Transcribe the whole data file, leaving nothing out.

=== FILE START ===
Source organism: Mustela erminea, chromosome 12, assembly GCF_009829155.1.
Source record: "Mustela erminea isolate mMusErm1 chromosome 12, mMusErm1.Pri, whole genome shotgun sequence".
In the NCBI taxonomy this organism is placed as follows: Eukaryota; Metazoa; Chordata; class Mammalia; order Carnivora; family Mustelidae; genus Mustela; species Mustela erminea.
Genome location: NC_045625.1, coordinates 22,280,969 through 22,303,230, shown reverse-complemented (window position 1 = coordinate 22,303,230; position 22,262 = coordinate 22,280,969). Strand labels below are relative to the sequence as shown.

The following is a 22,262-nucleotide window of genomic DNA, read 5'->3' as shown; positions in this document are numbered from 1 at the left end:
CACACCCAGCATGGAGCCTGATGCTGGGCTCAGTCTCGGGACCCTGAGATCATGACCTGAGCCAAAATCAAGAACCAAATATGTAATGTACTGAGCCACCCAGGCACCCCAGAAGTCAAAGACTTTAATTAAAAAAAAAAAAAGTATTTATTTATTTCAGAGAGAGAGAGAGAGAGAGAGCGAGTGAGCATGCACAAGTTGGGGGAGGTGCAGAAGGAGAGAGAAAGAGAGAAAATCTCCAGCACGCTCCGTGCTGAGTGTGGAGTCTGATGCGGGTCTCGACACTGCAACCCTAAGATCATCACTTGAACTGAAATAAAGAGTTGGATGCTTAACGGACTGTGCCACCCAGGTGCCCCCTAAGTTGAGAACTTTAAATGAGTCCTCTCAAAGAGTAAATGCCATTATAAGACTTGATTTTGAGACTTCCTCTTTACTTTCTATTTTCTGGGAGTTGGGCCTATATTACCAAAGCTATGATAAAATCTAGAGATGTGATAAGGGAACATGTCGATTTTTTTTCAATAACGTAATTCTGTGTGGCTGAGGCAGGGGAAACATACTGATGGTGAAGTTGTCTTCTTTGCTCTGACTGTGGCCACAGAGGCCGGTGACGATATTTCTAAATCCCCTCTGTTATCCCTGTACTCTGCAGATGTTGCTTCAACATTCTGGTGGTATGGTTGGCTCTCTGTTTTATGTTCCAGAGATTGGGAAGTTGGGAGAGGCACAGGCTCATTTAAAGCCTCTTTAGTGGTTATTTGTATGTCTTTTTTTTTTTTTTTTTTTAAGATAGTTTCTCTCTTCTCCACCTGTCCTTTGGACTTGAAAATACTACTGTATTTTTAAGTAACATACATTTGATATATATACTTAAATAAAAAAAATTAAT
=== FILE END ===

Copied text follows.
Source organism: Mustela erminea, chromosome 12, assembly GCF_009829155.1.
Source record: "Mustela erminea isolate mMusErm1 chromosome 12, mMusErm1.Pri, whole genome shotgun sequence".
In the NCBI taxonomy this organism is placed as follows: Eukaryota; Metazoa; Chordata; class Mammalia; order Carnivora; family Mustelidae; genus Mustela; species Mustela erminea.
Genome location: NC_045625.1, coordinates 22,280,969 through 22,303,230, shown reverse-complemented (window position 1 = coordinate 22,303,230; position 22,262 = coordinate 22,280,969). Strand labels below are relative to the sequence as shown.

The following is a 22,262-nucleotide window of genomic DNA, read 5'->3' as shown; positions in this document are numbered from 1 at the left end:
CACACCCAGCATGGAGCCTGATGCTGGGCTCAGTCTCGGGACCCTGAGATCATGACCTGAGCCAAAATCAAGAACCAAATATGTAATGTACTGAGCCACCCAGGCACCCCAGAAGTCAAAGACTTTAATTAAAAAAAAAAAAAGTATTTATTTATTTCAGAGAGAGAGAGAGAGAGAGAGCGAGTGAGCATGCACAAGTTGGGGGAGGTGCAGAAGGAGAGAGAAAGAGAGAAAATCTCCAGCACGCTCCGTGCTGAGTGTGGAGTCTGATGCGGGTCTCGACACTGCAACCCTAAGATCATCACTTGAACTGAAATAAAGAGTTGGATGCTTAACGGACTGTGCCACCCAGGTGCCCCCTAAGTTGAGAACTTTAAATGAGTCCTCTCAAAGAGTAAATGCCATTATAAGACTTGATTTTGAGACTTCCTCTTTACTTTCTATTTTCTGGGAGTTGGGCCTATATTACCAAAGCTATGATAAAATCTAGAGATGTGATAAGGGAACATGTCGATTTTTTTTCAATAACGTAATTCTGTGTGGCTGAGGCAGGGGAAACATACTGATGGTGAAGTTGTCTTCTTTGCTCTGACTGTGGCCACAGAGGCCGGTGACGATATTTCTAAATCCCCTCTGTTATCCCTGTACTCTGCAGATGTTGCTTCAACATTCTGGTGGTATGGTTGGCTCTCTGTTTTATGTTCCAGAGATTGGGAAGTTGGGAGAGGCACAGGCTCATTTAAAGCCTCTTTAGTGGTTATTTGTATGTCTTTTTTTTTTTTTTTTTTTAAGATAGTTTCTCTCTTCTCCACCTGTCCTTTGGACTTGAAAATACTACTGTATTTTTAAGTAACATACATTTGATATATATACTTAAATAAAAAAAATTAAT